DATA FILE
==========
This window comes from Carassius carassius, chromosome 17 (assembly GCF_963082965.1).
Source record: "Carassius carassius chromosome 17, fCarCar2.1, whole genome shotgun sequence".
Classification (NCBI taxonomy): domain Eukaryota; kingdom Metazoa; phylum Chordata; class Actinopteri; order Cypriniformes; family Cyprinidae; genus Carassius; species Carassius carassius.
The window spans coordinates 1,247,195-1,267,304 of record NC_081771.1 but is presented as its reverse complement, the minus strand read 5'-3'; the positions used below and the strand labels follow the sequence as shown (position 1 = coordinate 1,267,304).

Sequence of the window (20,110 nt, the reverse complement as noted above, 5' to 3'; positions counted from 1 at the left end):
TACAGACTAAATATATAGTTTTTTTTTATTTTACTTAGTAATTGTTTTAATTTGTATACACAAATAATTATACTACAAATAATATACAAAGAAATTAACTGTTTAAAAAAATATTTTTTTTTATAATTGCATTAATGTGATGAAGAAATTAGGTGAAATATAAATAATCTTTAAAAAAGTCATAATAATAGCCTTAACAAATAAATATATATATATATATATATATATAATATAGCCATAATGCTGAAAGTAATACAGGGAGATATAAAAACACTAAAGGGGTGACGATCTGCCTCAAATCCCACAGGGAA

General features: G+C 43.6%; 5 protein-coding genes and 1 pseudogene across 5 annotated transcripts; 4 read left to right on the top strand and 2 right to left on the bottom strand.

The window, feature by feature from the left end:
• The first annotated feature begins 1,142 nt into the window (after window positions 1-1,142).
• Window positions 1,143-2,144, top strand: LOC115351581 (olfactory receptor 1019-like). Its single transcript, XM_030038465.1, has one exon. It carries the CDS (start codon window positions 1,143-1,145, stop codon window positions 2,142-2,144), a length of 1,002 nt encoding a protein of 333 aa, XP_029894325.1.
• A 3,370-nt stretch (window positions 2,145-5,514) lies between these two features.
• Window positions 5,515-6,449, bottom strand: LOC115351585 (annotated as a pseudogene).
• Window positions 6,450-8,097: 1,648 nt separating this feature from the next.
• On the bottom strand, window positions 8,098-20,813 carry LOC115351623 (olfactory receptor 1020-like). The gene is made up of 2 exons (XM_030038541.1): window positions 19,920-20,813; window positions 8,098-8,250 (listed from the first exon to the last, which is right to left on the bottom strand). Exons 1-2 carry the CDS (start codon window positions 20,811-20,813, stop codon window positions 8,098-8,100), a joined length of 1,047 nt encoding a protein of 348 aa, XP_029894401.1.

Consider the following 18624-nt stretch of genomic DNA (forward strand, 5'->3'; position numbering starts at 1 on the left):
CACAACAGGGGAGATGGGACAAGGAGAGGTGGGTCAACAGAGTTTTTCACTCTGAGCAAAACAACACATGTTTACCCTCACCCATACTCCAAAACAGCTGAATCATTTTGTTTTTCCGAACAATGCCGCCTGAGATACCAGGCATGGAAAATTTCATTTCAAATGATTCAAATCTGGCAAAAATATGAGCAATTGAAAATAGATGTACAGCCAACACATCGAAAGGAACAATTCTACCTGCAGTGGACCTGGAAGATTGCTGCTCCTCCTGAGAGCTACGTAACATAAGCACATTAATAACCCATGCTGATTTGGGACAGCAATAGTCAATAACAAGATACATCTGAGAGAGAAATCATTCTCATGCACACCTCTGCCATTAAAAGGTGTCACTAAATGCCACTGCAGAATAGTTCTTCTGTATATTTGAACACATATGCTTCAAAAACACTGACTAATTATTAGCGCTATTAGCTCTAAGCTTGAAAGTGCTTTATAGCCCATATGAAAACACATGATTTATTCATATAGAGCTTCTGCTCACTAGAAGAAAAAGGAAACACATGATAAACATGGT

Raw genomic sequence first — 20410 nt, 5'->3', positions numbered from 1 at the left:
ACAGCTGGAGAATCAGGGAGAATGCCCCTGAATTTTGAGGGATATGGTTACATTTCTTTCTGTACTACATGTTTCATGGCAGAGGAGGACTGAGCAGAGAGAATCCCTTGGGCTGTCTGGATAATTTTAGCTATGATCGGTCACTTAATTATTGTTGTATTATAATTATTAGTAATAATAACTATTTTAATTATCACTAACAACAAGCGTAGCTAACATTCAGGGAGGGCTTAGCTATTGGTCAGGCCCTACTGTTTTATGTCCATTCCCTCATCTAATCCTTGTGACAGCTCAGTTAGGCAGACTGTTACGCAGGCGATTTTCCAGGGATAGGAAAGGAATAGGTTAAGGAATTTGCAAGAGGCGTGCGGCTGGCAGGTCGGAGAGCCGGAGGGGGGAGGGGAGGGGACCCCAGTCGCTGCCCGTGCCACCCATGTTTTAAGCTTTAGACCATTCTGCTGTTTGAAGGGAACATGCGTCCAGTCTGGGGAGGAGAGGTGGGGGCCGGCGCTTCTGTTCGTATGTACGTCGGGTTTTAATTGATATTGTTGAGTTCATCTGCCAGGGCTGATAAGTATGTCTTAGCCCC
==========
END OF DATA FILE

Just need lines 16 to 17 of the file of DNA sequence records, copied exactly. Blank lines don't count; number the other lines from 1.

CACAACAGGGGAGATGGGACAAGGAGAGGTGGGTCAACAGAGTTTTTCACTCTGAGCAAAACAACACATGTTTACCCTCACCCATACTCCAAAACAGCTGAATCATTTTGTTTTTCCGAACAATGCCGCCTGAGATACCAGGCATGGAAAATTTCATTTCAAATGATTCAAATCTGGCAAAAATATGAGCAATTGAAAATAGATGTACAGCCAACACATCGAAAGGAACAATTCTACCTGCAGTGGACCTGGAAGATTGCTGCTCCTCCTGAGAGCTACGTAACATAAGCACATTAATAACCCATGCTGATTTGGGACAGCAATAGTCAATAACAAGATACATCTGAGAGAGAAATCATTCTCATGCACACCTCTGCCATTAAAAGGTGTCACTAAATGCCACTGCAGAATAGTTCTTCTGTATATTTGAACACATATGCTTCAAAAACACTGACTAATTATTAGCGCTATTAGCTCTAAGCTTGAAAGTGCTTTATAGCCCATATGAAAACACATGATTTATTCATATAGAGCTTCTGCTCACTAGAAGAAAAAGGAAACACATGATAAACATGGT

Raw genomic sequence first — 20410 nt, 5'->3', positions numbered from 1 at the left: